Room for this comprehensive bicycle network has been largely gained by downsizing car traffic. Parking space and driving lanes have been gradually reduced, as traffic patterns have moved from car to bicycle traffic, and therefore bicycles needed more room. Most of the city’s major four-lane streets have been converted to two-lane streets with two bicycle paths, two sidewalks and a broad median strip intended to make it safer for pedestrians to cross the street. Roadside trees have been planted and traffic is two-way as before.
Bicycle paths are placed along sidewalks in the same direction as ve- hicular traffic, and are always on the right and thus “slow” side of vehicular traffic. That way all traffic groups know — more or less — where they have the bicycles, which is the safest system for all parties.
Bicycles as Part of Integrated Transport Thinking
The invitation to bike must mean that bicycle traffic is integrated into the overall transport strategy. It has to be possible to bring bikes on trains and the metro lines, and preferably in city buses so that it is possible to travel by combining bike trips with public transport. Taxis too must be able to transport bicycles when needed.
Another important link in an integrated transport policy is the possibility to park bicycles securely at stations and traffic hubs. Good bicycle parking options are also needed along streets in general, at schools, offices and dwellings. New offices and industrial buildings should include bicycle parking, changing rooms and showers for bicyclists as a natural part of their planning.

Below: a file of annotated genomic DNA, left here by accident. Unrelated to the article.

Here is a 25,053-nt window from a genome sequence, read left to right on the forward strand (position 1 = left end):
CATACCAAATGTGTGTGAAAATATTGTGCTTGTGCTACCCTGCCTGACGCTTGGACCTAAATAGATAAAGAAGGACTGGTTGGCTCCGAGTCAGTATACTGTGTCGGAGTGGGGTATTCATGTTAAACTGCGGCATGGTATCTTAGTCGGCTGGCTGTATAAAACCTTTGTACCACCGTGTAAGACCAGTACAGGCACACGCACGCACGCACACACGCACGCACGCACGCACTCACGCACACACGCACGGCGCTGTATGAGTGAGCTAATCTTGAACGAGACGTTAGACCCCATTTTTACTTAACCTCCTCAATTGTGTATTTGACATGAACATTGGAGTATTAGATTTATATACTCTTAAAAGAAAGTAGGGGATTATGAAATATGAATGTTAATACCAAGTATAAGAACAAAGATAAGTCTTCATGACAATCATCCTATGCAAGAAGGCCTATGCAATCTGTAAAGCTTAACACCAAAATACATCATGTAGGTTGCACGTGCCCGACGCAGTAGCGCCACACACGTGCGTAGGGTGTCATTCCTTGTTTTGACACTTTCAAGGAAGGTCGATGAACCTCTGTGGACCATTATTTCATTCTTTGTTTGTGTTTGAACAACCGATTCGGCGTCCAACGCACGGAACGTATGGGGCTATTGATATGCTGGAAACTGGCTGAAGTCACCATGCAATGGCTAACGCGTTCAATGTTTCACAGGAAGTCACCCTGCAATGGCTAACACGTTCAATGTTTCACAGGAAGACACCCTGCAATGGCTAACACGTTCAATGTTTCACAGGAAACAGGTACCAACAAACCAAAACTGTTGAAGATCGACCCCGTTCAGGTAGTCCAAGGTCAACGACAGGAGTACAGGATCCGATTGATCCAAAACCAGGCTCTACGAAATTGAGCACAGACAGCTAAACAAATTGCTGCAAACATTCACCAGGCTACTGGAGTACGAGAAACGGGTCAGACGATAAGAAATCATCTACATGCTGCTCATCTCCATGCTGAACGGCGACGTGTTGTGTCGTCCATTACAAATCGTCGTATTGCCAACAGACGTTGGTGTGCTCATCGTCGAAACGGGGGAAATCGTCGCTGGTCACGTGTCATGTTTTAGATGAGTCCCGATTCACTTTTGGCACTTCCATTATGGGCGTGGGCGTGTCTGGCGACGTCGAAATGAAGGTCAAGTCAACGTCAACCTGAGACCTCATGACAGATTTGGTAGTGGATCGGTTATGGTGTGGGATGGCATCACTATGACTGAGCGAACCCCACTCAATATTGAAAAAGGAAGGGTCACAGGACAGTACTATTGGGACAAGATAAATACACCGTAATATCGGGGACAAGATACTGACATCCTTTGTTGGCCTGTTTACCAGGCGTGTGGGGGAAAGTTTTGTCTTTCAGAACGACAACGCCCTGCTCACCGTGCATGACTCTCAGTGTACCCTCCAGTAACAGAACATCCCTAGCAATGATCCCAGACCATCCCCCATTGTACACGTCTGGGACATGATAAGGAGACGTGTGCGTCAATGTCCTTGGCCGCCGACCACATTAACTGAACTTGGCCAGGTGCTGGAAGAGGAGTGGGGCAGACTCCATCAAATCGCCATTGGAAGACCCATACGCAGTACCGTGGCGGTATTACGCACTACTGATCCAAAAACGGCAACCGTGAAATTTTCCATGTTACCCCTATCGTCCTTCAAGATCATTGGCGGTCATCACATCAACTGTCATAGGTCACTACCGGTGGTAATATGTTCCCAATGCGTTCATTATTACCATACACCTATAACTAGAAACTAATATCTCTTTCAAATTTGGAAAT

Traffic safety is a crucial element in overall bicycle strategies. A cohesive bicycle network protected by curbstones and parked cars is an important first step. Another key concern is the experienced and real safety of the city’s intersections. Copenhagen is working on several strategies. Large intersections have special bicycle lanes of blue asphalt and bicycle icons to remind drivers to watch out for bicycles. Intersections also have special light signals for bicycles, which typically give a green light to bicycle traffic six seconds before cars are allowed to move. Trucks and buses are required to have special bicycle mirrors and frequent media campaigns admonish drivers to watch out for bicycles, particularly at intersections.